Engine thrust request is the driver for IDLC surface deflection. The Moog electro-hydrostatic actuators that move the F-35 control surfaces promise survivability and maintainability advantages over more conventional hydraulic actuators. They also provide slightly greater bandwidth than hydraulic actuators for IDLC. However, Canin observes, “We could have done this with hydraulic actuators. The magic is in the control laws.”

Implementing IDLC

Lockheed Martin engineers develop F-35 control law software using MATLAB and Simulink tools from MathWorks in Natick, Mass. Software and hardware come together in the Vehicle Systems Integration Facility (VSIF) in Fort Worth, Texas. “VSIF consists of an F-35 spread out over a gymnasium-sized area. It’s a hardware-in-the-loop testbed that runs real code on real hardware, including the flight control surfaces themselves. When you fly that simulator, the flaps actually move. There’s even equipment producing forces that oppose them, replicating the expected airloads,” said Canin.

The big systems integration facility full of F-35 hardware is nevertheless costly to operate. For routine control law development, Lockheed Martin engineers and test pilots use a VIF motion-based simulator made by Rexroth in the Netherlands.

“That’s what we use for more of the pilot-in-the-loop development work,” said Canin. “The VIF runs the actual flight control software in actual VMCs, but it doesn’t have all the power systems, hydraulics and actuators of the VSIF. We can do carrier landings, formation flight and other high-gain control tasks. Proposed control law changes can be checked out very quickly in this sim, and then given to us to fly.”

Unlike production F-35s, the JSF SDD aircraft have a Flight Test Aid (FTA) system that allows pilots to evaluate different control gains and mechanizations in flight. Using FTAs, for example, pilots were able to look at IDLC gains of 150 percent, 200 percent and 300 percent of the original baseline gain, eventually settling on 300 percent.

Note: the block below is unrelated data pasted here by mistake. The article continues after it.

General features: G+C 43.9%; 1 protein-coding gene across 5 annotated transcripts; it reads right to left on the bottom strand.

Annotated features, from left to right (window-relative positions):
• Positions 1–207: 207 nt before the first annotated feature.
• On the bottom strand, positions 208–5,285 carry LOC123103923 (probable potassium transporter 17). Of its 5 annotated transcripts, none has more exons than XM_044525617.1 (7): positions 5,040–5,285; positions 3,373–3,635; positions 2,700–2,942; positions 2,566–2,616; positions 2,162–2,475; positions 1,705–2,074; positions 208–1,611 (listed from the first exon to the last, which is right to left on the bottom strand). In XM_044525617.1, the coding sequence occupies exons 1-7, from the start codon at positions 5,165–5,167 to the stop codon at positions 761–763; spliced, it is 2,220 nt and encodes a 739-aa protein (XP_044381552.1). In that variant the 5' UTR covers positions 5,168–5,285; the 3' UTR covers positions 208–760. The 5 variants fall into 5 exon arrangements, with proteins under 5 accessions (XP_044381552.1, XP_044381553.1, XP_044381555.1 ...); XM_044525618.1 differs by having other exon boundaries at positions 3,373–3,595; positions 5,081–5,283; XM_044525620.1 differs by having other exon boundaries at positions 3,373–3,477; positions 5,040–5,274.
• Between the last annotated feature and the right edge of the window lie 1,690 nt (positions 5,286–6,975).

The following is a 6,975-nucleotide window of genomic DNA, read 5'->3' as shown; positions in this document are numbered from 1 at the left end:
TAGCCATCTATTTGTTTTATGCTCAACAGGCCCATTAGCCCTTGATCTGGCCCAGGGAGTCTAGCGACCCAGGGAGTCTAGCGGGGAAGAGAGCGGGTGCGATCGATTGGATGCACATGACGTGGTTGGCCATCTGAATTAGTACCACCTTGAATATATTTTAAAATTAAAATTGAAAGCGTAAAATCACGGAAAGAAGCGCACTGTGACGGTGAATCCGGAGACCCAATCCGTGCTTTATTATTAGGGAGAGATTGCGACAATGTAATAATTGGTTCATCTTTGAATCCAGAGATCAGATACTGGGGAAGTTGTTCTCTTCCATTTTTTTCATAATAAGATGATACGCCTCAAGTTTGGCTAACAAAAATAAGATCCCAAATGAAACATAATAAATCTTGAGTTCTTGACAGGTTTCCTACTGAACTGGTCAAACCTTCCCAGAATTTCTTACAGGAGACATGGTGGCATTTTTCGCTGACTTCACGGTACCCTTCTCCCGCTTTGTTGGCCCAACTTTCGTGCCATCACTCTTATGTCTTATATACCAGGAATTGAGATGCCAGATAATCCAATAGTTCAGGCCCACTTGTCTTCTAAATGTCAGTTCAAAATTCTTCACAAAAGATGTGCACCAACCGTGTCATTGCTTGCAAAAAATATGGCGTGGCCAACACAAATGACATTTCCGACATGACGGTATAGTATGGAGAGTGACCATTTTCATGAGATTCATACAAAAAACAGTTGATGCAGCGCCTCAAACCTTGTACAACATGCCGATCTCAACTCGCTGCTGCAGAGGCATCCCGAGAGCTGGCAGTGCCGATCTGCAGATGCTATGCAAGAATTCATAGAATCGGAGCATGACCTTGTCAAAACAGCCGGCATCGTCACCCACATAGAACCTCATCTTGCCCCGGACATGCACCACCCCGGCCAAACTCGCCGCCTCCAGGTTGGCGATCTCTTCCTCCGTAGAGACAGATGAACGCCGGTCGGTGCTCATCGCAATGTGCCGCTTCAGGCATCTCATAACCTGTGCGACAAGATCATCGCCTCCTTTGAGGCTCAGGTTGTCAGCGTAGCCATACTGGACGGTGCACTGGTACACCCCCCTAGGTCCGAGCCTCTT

“We can do this safely, because if we ever see anything we don’t like, we can press a paddle switch on the stick to put us immediately back to the baseline control law,” said Canin. Since F-35 production software and test software are the same, LRIP aircraft will actually have the FTAs incorporated but no FTA switch with which to activate them.

All three variants of the F-35 provide some measure of IDLC. “Glideslope is always important,” observed Canin. “Anything you can do to improve flight path control on approach is a good thing. Wave-off performance is also improved with IDLC, since it can stop or reduce your rate of descent while you’re waiting for the engine to spool up.”

The IDLC function is not identical in all the three F-35 variants, however. “The IDLC gain is much higher in the C-model than the other two,” said Canin. “We only have one release of software for the three variants. It configures itself when it wakes up and discovers which type of F-35 it’s in.” The F-35B does not use IDLC at all in jet-borne (vertical landing) mode, when aerodynamic control surfaces are fixed.

Even with its innovative flight controls, the F-35C, from the pilot’s perspective, is relatively conventional coming aboard the carrier. “Determining where you are with respect to lineup and glideslope is all visual,” acknowledged Canin. “For lineup, you look at the ship and line up on centerline … easy enough if the ship’s heading is steady, but tricky if the ship is wallowing,” noted Canin. “As for glideslope, you have to watch the meatball and see small deviations. Then you have to put the ball back in the middle, with the right rate of descent so it stays there. None of that’s changed with this airplane, but what we’re giving the pilot is more responsiveness and bandwidth to do that.”